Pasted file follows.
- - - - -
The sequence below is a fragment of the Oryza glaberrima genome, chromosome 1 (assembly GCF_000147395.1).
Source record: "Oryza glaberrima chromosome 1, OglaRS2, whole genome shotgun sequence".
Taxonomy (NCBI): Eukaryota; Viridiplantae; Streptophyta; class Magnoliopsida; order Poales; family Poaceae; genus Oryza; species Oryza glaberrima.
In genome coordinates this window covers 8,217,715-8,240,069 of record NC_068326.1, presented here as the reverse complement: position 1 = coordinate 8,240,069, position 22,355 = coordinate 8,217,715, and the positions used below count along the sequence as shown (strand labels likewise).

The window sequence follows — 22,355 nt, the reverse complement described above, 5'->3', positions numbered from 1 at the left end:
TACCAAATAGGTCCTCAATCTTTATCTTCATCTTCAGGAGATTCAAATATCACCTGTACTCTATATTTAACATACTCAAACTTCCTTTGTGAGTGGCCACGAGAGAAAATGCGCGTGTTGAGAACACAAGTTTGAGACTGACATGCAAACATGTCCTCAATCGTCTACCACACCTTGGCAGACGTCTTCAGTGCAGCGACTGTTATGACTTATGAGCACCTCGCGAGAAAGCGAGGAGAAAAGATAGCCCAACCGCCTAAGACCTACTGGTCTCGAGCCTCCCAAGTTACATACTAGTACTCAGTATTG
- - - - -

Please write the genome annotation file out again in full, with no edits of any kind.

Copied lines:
The sequence below is a fragment of the Oryza glaberrima genome, chromosome 1 (assembly GCF_000147395.1).
Source record: "Oryza glaberrima chromosome 1, OglaRS2, whole genome shotgun sequence".
Taxonomy (NCBI): Eukaryota; Viridiplantae; Streptophyta; class Magnoliopsida; order Poales; family Poaceae; genus Oryza; species Oryza glaberrima.
In genome coordinates this window covers 8,217,715-8,240,069 of record NC_068326.1, presented here as the reverse complement: position 1 = coordinate 8,240,069, position 22,355 = coordinate 8,217,715, and the positions used below count along the sequence as shown (strand labels likewise).

The window sequence follows — 22,355 nt, the reverse complement described above, 5'->3', positions numbered from 1 at the left end:
TACCAAATAGGTCCTCAATCTTTATCTTCATCTTCAGGAGATTCAAATATCACCTGTACTCTATATTTAACATACTCAAACTTCCTTTGTGAGTGGCCACGAGAGAAAATGCGCGTGTTGAGAACACAAGTTTGAGACTGACATGCAAACATGTCCTCAATCGTCTACCACACCTTGGCAGACGTCTTCAGTGCAGCGACTGTTATGACTTATGAGCACCTCGCGAGAAAGCGAGGAGAAAAGATAGCCCAACCGCCTAAGACCTACTGGTCTCGAGCCTCCCAAGTTACATACTAGTACTCAGTATTG